NOT IN STOCK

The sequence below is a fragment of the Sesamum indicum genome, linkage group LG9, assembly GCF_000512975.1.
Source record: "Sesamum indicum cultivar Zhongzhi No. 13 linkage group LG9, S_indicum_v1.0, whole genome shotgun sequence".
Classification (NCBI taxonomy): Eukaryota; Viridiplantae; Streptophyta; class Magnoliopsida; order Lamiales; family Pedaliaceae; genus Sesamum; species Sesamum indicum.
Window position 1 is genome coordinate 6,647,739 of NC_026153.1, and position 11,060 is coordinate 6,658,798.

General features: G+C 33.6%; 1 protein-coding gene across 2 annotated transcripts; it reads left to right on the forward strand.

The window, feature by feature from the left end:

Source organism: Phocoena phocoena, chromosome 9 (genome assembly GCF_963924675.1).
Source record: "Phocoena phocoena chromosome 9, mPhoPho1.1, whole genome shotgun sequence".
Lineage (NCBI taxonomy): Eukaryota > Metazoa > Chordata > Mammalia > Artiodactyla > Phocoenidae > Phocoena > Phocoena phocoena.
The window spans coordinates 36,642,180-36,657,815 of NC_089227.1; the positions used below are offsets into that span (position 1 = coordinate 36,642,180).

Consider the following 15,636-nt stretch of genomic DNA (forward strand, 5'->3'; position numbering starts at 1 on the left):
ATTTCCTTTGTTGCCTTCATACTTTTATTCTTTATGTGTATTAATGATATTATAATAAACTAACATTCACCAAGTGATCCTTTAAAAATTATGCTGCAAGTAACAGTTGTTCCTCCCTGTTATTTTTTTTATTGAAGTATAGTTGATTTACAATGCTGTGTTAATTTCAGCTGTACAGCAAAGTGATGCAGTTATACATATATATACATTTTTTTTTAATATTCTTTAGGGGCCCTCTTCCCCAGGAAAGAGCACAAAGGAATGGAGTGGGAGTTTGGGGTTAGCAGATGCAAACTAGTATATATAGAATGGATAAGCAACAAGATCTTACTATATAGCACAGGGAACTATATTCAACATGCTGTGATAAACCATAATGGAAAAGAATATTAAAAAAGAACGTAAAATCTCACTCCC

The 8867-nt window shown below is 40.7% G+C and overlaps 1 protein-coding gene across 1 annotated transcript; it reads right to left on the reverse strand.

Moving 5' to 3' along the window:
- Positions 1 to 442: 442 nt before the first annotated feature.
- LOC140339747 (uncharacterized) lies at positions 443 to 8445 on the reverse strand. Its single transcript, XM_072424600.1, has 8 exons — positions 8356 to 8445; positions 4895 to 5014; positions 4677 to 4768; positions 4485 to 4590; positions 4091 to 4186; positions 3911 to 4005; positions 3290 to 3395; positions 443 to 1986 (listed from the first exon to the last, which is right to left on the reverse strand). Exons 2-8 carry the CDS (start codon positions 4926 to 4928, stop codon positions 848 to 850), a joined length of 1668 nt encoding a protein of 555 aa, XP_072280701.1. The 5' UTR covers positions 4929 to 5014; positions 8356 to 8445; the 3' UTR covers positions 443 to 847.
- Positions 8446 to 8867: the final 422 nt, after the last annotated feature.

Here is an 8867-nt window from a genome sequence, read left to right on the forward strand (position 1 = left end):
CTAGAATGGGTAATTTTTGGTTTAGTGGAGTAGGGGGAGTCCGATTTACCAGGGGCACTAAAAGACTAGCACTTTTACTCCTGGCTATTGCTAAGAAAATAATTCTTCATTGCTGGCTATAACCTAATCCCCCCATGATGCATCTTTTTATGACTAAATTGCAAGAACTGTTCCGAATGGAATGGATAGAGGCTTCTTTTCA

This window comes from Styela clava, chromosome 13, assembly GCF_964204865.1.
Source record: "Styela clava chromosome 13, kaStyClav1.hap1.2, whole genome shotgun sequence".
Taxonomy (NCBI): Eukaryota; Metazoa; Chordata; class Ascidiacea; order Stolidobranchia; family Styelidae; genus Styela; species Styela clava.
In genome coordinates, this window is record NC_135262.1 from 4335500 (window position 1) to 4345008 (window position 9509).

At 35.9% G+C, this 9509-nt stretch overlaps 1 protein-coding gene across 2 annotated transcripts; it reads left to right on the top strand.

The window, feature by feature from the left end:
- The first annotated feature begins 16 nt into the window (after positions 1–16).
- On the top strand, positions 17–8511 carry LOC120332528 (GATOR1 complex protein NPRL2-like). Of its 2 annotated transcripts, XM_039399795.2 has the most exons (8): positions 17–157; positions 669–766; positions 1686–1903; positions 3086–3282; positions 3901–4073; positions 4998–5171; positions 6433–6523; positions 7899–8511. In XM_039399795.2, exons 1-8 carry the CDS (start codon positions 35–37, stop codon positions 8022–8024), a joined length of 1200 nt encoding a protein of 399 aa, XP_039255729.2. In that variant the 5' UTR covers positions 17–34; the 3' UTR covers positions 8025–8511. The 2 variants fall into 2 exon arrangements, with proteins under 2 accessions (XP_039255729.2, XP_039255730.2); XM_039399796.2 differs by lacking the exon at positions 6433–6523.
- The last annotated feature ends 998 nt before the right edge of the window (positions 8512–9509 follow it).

2012 warehouse find; originally released in 1994. Piercing Music was Robert Henke's (Monolake) debut, created at first as a sound installation which ran for a few weeks in an office building. Piercing Music is a one-hour journey into a dark, warm and sometimes pretty noisy world, full of artificial life, created long before the terms "glitch" or "microsampling" were real words. This is probably Henke's most serious academic work, composed using controlled random distributions to create a synthetic structure which behaves "naturally"; this is achieved by deconstructing sound into tiny little particles and embedding them into a grid of slow, permutating deep drones. Most sounds are derived from recordings of water, transformed into crisp spikes of noise with occasional low bursts. It was produced using one of the first versions of the MAX software, with a minimum of other equipment; but, nonetheless, already embodied the typical depth and width which has come to characterize his releases as Monolake. Repackaged and re-released in 2003, Piercing Music is serious ambient music, more connected to the works of Thomas Köner or Asmus Tietchens.